Is the glass half-full, or half-empty? All our lives we’re haunted with these perspectival questions that determine what we can be classified as: pessimists or optimists, realists or idealists. These questions can become especially prevalent at this time of year — finals are over, it’s the cusp of summer and we’re packing every item we own into boxes, stuffing pillow cases full of socks and the teddy bear we don’t want to admit we brought to college, and garbage bags with empty alcohol bottles and notes that we took so painstakingly in class but are rendered useless now. It’s hard to see ourselves boiled down to a minivan-trunk-full of boxes and feel any kind of uplifting optimism, and we find ourselves asking — is this an ending or is it another beginning?

Like as the waves make towards the pebbled shore,

So do our minutes hasten to their end;

Each changing place with that which goes before,

In sequent toil all forwards do contend.
-William Shakespeare, Sonnet LX

The entire idea of an ending has a certain inevitability that is hard to escape. All things must end, our childhood ends when we go off to college, get our first real job and enter the real world, exploding outwards like we’ve just been thrown from a violently revolving door and are expected to keep up. As Shakespeare describes, even something as seemingly endless as the ocean experiences an ending when its waves break on the shore, and we’re pretty minuscule in comparison to all that water.

There are many kinds of endings, my personal favorite being the ever-elusive “happy ending”. The entire concept of a happy ending seems to be a paradox in and of itself — if it’s so happy, it wouldn’t end, would it? Wouldn’t I remain infinitely happy forever? I guess if the Twilight saga has taught us anything it’s that infinity only creates tortured souls, but it seems to me that a happy ending is indicative of just that — happiness ending. Prince Charming and the Princess may get married at the end of the movie, but I’ll bet their marriage isn’t all they thought it was cracked up to be.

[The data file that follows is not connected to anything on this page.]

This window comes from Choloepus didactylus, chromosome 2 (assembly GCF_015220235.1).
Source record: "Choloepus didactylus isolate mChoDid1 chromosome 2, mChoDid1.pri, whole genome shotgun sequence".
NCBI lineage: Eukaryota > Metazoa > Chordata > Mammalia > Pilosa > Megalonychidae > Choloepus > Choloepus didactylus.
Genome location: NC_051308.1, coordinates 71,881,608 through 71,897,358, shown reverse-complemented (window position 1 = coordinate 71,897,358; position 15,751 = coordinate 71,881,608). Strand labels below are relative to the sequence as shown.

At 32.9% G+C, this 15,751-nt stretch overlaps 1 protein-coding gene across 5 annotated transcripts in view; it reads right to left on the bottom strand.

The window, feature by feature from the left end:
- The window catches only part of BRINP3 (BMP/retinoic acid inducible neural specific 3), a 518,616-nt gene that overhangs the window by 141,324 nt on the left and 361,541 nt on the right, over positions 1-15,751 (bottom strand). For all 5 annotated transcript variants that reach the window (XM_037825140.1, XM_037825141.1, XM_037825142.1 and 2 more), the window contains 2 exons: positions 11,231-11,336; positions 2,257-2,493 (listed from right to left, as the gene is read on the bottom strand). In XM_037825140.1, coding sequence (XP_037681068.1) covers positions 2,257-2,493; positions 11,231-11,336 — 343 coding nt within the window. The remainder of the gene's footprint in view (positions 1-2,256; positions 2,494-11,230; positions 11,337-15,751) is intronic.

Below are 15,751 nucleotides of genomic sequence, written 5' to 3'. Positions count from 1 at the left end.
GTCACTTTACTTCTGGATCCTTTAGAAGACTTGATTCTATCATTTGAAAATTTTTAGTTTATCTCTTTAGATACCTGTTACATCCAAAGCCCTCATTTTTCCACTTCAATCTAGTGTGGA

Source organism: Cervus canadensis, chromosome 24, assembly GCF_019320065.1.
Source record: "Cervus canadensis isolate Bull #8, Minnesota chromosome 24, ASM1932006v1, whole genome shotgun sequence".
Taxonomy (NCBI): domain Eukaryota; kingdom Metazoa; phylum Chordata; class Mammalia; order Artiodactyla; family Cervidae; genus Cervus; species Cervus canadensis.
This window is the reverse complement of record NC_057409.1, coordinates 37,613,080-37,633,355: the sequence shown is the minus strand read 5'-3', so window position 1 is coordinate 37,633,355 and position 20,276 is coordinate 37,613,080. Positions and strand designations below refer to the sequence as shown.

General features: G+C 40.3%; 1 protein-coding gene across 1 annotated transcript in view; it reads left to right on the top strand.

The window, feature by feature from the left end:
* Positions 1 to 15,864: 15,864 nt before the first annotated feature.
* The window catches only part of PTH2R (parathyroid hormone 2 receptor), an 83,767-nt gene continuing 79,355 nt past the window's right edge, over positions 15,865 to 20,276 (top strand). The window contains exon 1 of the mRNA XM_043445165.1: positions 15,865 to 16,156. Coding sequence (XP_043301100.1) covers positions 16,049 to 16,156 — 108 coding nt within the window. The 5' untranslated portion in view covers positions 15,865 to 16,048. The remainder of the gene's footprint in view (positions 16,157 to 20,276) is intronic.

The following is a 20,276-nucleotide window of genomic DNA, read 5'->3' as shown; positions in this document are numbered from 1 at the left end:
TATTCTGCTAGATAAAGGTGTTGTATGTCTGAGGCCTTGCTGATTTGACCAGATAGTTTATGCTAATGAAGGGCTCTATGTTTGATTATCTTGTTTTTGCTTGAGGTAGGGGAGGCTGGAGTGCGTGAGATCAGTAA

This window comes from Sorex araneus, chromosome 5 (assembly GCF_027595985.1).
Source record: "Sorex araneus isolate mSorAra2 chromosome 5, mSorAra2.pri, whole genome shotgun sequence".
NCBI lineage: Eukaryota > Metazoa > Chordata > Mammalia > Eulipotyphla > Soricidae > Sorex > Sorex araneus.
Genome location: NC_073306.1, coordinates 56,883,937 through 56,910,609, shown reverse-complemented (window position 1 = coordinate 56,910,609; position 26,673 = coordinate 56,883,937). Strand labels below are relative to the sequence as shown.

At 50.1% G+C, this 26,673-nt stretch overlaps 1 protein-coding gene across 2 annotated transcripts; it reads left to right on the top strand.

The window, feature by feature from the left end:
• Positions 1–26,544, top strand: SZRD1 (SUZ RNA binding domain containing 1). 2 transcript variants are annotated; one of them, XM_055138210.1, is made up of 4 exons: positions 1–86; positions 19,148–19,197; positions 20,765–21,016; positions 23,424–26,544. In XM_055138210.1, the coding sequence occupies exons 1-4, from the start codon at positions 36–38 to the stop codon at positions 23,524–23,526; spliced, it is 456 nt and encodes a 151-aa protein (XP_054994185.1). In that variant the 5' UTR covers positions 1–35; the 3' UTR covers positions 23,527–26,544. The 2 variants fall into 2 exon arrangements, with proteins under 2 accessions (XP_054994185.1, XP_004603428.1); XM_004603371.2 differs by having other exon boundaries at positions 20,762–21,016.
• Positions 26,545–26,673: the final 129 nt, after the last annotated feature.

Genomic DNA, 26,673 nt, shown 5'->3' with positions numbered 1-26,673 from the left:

Then you have the endings that leave you wanting more, like the feeling you get after turning the very last page of a good book — you have a feeling of accomplishment and yet a small, bothersome yearning has taken root in your brain like a seedling, and it needs to be fed more of the story. This is the ending we can best deal with as humans — it’s in our nature to constantly want more, so it’s easy to suppress this yearning and continue on.

Then comes the kind of ending that we are most familiar with — the ending that shatters your well-being in a way that makes you feel like it is just that — The End. The end of a relationship can plunge us in a downward spiral of unhappiness — and when it comes to this kind of ending, how can we find any sort of positive spin? How can we see a beginning when the most obvious aspect of our lives is this ending?

The wave that breaks on the shore doesn’t just dissipate into nothing. It collects itself and rolls back out to sea to become something new, to begin a new wave that could be even better than the last. There’s something exciting about an ending that’s sometimes difficult to think of when we are faced with it, and this excitement is always there — just looming with potential.

Shakespeare reminds us that everything continues onward, that our lives are full of this amazing forward motion. In the case of an ending this constant forward motion of the waves to the shore can be harnessed and used to our advantage. You’re moving back home for the summer? Set goals, reinvent yourself, take the time to do things you are passionate about and don’t dwell on the fact that you are leaving the beautiful Ann Arbor or living under your parent’s roof. You’re experiencing a bad break up? Clearly that person wasn’t right for you, so don’t fight it, go with the flow and see how it carries you to new opportunities. It’s important to remember that with every ending comes a new beginning, and the only place to go is forward.

Paige Pfleger can be reached at pspfleg@umich.edu.

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